Clinton and Bush's Foreign and Security Policies
Clear Blue Water?
Routledge – 2013 – 224 pages
This book offers a comparative analysis of the approaches, policies and records of the Clinton administration and the current administration of George W. Bush with regard to key foreign policy issues.
The issue areas selected for examination are those that have aroused particular controversy and debate over the recent past. In Part One the three issues identified by the Bush administration in the post -9/11 security environment as being at the heart of a threat ‘nexus’ will be examined and assessed. Although sometimes forgotten in post-9/11 debates, these same issues also preoccupied the Clinton administration for substantial parts of its term during the 1990s. Chapter One will consider the respective responses to the threats and challenges posed by international terrorism, particularly of the militant Islamic type. Chapter Two will focus on the so-called ‘rogue states’; first systematically identified as such during President Clinton’s term of office. Chapter Three will round out this section by examining the US response to the actual and potential proliferation of weapons of mass destruction (WMD), most especially by ‘rogue’ states.
In Part Two attention will turn to debates surrounding the nature of US engagement with key regions and states. These debates preceded 9/11 and were prominent during the Clinton years. They have enjoyed continuing currency during the current Bush administration. Chapter Four will examine US policy towards the Middle East since 1993, with a particular focus on the Israel-Palestinian peace process. The analytical agenda for Chapter Five will focus on relations with China and Russia, arguably the two most challenging and important single-state relationships that have confronted US policy-makers since the end of the Cold War.
Possibly the best-known of all the debates that have surrounded their respective foreign policies relate to Clinton’s alleged predilection for multilateral approaches to international relations and to dealing with security problems (at least during his early years) and the contrast with Bush’s supposed hard-edged unilateralism. The two chapters in Part Three will be focused on these issues. Relevant debates will be unpacked and explored via discussion of US policy and attitudes towards the United Nations in Chapter Six and, as a follow-on regional case study, NATO and transatlantic security relations in Chapter Seven.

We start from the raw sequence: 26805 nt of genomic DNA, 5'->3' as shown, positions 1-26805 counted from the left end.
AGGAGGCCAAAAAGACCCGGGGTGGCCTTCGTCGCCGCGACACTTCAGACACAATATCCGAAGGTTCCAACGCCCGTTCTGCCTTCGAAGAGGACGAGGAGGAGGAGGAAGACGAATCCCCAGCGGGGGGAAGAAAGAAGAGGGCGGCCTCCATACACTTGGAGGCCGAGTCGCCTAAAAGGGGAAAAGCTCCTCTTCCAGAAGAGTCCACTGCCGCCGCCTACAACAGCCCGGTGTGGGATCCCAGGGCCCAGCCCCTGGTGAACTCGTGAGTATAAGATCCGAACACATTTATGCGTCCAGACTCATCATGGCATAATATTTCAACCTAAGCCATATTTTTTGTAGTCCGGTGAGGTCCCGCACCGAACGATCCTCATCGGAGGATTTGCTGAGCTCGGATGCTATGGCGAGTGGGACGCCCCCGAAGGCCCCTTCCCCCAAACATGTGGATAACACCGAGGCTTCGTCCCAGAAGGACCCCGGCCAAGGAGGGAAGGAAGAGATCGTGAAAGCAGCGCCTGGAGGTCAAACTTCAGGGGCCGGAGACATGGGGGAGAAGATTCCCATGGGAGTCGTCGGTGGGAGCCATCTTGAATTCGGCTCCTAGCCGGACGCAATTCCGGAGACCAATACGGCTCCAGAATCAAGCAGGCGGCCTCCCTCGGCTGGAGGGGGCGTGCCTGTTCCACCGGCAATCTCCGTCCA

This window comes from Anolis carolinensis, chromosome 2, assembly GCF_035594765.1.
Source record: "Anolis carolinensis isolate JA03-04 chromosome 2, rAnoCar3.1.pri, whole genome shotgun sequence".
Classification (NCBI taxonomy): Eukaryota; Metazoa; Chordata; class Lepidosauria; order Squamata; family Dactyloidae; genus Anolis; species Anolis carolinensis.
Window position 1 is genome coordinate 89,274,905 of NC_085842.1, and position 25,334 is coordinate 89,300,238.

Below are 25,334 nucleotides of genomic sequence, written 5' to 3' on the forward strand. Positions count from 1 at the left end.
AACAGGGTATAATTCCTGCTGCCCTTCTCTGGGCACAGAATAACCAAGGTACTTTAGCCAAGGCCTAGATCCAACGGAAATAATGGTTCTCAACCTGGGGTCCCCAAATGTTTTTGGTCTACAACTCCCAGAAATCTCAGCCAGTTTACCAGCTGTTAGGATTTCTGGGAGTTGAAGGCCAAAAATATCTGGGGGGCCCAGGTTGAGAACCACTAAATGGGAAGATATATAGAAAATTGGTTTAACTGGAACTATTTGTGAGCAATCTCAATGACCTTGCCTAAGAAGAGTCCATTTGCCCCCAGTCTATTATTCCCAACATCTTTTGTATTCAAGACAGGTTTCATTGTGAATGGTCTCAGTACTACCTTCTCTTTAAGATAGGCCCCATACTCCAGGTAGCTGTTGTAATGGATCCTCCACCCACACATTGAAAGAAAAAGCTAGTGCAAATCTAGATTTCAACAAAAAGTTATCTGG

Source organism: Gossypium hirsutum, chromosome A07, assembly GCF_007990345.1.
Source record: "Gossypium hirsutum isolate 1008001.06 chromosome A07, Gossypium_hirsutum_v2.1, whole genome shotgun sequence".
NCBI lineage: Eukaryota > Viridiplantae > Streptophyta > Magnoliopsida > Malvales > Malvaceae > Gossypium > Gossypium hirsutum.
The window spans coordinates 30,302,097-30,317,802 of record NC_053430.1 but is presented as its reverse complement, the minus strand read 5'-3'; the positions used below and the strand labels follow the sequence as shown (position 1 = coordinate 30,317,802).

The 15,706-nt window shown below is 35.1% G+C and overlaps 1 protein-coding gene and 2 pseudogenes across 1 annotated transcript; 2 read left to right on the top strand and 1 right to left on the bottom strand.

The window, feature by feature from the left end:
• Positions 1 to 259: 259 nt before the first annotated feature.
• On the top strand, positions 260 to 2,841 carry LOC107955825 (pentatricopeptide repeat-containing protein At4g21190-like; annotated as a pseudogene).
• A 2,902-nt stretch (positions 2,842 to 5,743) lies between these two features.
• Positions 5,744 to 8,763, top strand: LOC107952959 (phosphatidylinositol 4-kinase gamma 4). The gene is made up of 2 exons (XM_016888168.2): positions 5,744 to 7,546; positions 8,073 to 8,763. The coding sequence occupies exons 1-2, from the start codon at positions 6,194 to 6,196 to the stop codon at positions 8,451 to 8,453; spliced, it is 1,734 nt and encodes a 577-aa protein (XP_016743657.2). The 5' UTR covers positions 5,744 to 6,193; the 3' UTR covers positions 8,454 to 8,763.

The final substantive section of the book – Part Four – will turn the spotlight onto an area that has been relatively little examined in comparison to those outlined above. This is what is often referred to generically as the ‘soft security agenda’. The label is used to cover a broad and disparate set of issues, of which three will be selected for consideration in Chapter Eight, on the grounds that they offer the most significant insights into the respective approaches adopted by the two Administrations under consideration here. The three issues which will be examined in this chapter are: the environment and, in particular, international attempts to tackle global climate change; overseas aid and assistance, particularly with regard to Africa and, finally, the politics of disease, with a particular focus on international efforts to combat the spread of AIDS.
David Brown is Senior Lecturer in Defence and International Affairs at the Royal Military Academy Sandhurst. His main research interests are in the fields of European security, international terrorism and police co-operation.
Martin A. Smith is Senior Lecturer in Defence and International Affairs at the Royal Military Academy Sandhurst. His main research interests are in the fields of international security, with a particular focus on international power, and European security, with a particular focus on the post-Cold War evolution of NATO.